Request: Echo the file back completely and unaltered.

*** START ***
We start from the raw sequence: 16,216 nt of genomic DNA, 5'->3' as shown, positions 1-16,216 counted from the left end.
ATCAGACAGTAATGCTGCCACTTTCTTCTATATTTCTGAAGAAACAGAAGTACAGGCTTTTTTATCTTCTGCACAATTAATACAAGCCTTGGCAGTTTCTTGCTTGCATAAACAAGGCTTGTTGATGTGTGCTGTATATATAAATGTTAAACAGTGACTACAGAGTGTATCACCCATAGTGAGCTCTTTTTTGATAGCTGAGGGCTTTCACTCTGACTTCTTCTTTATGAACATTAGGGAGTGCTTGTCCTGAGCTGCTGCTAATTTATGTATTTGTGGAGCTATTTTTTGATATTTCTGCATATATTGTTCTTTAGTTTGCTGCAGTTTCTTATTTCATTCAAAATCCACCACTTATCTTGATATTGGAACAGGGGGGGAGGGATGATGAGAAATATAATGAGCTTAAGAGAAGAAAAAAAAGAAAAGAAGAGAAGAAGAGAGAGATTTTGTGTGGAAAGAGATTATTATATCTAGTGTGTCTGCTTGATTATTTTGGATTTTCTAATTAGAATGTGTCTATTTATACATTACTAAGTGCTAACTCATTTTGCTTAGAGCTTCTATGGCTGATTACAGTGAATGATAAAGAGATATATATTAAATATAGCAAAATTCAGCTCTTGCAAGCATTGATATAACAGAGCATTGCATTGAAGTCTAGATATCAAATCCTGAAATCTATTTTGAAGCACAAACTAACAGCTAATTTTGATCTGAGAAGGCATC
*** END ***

We start from the raw sequence: 16,216 nt of genomic DNA, 5'->3' as shown, positions 1-16,216 counted from the left end.
ATCAGACAGTAATGCTGCCACTTTCTTCTATATTTCTGAAGAAACAGAAGTACAGGCTTTTTTATCTTCTGCACAATTAATACAAGCCTTGGCAGTTTCTTGCTTGCATAAACAAGGCTTGTTGATGTGTGCTGTATATATAAATGTTAAACAGTGACTACAGAGTGTATCACCCATAGTGAGCTCTTTTTTGATAGCTGAGGGCTTTCACTCTGACTTCTTCTTTATGAACATTAGGGAGTGCTTGTCCTGAGCTGCTGCTAATTTATGTATTTGTGGAGCTATTTTTTGATATTTCTGCATATATTGTTCTTTAGTTTGCTGCAGTTTCTTATTTCATTCAAAATCCACCACTTATCTTGATATTGGAACAGGGGGGGAGGGATGATGAGAAATATAATGAGCTTAAGAGAAGAAAAAAAAGAAAAGAAGAGAAGAAGAGAGAGATTTTGTGTGGAAAGAGATTATTATATCTAGTGTGTCTGCTTGATTATTTTGGATTTTCTAATTAGAATGTGTCTATTTATACATTACTAAGTGCTAACTCATTTTGCTTAGAGCTTCTATGGCTGATTACAGTGAATGATAAAGAGATATATATTAAATATAGCAAAATTCAGCTCTTGCAAGCATTGATATAACAGAGCATTGCATTGAAGTCTAGATATCAAATCCTGAAATCTATTTTGAAGCACAAACTAACAGCTAATTTTGATCTGAGAAGGCATC